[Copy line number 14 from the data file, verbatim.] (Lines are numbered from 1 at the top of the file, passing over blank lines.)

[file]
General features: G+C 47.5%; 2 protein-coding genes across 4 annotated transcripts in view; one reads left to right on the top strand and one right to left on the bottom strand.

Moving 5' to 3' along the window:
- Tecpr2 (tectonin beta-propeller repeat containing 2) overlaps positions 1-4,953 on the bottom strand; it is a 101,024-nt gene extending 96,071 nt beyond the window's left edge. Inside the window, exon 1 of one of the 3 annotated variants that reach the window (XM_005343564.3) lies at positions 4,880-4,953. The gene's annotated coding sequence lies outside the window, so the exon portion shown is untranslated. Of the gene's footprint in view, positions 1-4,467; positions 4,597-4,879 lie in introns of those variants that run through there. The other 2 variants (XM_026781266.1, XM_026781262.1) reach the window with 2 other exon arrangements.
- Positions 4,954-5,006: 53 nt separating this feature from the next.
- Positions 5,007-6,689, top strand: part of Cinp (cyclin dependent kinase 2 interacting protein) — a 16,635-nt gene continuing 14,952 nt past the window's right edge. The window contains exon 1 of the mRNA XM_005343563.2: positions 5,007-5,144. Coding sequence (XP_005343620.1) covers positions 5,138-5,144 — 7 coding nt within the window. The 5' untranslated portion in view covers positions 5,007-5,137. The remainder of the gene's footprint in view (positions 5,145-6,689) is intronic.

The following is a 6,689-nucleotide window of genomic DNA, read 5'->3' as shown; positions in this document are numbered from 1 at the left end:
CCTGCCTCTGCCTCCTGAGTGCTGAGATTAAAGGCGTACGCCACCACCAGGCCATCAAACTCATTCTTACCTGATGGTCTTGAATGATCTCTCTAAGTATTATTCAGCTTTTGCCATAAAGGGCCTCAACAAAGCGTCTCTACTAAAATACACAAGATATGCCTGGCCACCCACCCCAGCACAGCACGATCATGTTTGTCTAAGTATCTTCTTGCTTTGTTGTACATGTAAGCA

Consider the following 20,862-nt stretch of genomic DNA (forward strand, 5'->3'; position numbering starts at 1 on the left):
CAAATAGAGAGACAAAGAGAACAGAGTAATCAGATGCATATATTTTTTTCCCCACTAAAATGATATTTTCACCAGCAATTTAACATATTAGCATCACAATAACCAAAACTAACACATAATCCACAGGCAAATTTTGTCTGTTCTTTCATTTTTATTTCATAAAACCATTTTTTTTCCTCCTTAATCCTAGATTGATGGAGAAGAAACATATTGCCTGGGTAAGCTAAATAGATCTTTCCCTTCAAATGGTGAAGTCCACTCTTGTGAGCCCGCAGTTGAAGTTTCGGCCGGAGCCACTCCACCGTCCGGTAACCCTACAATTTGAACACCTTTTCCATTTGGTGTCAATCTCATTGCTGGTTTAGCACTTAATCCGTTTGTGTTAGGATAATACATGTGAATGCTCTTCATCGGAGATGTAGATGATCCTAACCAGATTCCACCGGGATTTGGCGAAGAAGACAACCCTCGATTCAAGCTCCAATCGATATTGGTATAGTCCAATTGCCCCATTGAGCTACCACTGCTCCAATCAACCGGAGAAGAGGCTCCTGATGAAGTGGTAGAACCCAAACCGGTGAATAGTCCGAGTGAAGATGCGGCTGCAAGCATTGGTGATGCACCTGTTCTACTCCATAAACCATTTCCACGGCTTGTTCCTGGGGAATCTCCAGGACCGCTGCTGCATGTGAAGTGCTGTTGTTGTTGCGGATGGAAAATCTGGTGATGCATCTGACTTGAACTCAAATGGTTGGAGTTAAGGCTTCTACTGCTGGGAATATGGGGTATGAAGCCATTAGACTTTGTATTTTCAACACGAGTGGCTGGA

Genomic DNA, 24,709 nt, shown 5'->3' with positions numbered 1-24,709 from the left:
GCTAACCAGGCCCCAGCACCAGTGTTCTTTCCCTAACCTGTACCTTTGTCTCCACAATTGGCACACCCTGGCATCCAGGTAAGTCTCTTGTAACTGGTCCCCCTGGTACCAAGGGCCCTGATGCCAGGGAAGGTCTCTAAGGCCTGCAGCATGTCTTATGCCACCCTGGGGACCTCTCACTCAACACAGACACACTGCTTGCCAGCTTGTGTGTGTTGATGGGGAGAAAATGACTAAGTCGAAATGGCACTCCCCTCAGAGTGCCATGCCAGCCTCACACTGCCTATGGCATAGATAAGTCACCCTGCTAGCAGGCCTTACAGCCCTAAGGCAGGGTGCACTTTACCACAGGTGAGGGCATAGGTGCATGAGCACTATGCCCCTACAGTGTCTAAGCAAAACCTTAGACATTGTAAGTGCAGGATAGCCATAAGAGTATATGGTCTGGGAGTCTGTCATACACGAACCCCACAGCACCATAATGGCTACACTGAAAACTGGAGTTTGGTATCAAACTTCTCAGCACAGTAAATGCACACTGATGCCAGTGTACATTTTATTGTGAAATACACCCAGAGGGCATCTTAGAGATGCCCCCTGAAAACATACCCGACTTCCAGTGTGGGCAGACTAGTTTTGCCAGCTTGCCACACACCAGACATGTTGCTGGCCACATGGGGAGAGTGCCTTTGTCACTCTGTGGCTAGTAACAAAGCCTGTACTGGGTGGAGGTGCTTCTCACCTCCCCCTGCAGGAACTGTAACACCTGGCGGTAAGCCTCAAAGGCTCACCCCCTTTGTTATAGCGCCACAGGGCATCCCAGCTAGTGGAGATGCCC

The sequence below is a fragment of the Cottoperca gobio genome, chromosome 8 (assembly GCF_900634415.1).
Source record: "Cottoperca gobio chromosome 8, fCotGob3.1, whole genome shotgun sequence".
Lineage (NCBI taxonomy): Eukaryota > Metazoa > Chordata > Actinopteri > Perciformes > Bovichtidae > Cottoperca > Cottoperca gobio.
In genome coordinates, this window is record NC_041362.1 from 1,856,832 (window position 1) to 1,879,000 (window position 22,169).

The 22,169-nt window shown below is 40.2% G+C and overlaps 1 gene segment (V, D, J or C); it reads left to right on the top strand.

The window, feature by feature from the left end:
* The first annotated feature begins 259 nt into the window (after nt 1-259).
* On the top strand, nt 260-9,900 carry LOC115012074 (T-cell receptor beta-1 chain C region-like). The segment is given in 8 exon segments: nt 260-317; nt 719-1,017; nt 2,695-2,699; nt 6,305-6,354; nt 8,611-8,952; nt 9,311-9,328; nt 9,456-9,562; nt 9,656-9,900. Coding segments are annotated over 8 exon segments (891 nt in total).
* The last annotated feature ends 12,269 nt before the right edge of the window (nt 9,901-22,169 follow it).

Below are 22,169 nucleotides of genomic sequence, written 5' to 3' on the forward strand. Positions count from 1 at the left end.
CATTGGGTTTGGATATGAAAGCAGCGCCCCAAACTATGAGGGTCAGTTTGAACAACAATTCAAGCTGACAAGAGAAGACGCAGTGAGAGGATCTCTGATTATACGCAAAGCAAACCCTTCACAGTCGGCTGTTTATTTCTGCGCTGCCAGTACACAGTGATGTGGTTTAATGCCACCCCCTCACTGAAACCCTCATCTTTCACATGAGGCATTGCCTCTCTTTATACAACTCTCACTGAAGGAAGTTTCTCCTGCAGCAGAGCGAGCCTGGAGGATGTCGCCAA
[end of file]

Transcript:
Lineage (NCBI taxonomy): Eukaryota > Metazoa > Chordata > Actinopteri > Perciformes > Bovichtidae > Cottoperca > Cottoperca gobio.